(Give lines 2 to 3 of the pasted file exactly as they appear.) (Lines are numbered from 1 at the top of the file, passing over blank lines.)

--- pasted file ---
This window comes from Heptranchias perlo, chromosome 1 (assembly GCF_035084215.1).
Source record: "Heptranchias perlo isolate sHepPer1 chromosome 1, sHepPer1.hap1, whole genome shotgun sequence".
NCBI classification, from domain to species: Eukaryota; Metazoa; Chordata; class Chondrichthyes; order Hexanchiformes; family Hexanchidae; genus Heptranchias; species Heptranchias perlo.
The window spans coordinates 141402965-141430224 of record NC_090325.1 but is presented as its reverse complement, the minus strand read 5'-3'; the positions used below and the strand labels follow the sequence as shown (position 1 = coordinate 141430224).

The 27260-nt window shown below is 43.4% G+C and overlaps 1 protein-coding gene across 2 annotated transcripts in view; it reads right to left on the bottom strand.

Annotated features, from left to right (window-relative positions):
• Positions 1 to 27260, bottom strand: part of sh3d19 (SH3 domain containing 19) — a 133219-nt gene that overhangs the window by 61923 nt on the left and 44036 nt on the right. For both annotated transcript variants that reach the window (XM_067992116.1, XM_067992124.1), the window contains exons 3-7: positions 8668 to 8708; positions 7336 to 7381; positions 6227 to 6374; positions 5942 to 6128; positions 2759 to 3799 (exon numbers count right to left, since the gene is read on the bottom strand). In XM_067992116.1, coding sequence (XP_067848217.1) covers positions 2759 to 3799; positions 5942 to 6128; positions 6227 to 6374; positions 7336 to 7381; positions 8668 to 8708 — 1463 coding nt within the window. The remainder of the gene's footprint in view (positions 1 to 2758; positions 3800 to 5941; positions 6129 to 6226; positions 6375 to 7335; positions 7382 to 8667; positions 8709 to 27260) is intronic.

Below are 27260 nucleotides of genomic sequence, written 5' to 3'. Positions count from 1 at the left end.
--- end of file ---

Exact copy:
Source record: "Heptranchias perlo isolate sHepPer1 chromosome 1, sHepPer1.hap1, whole genome shotgun sequence".
NCBI classification, from domain to species: Eukaryota; Metazoa; Chordata; class Chondrichthyes; order Hexanchiformes; family Hexanchidae; genus Heptranchias; species Heptranchias perlo.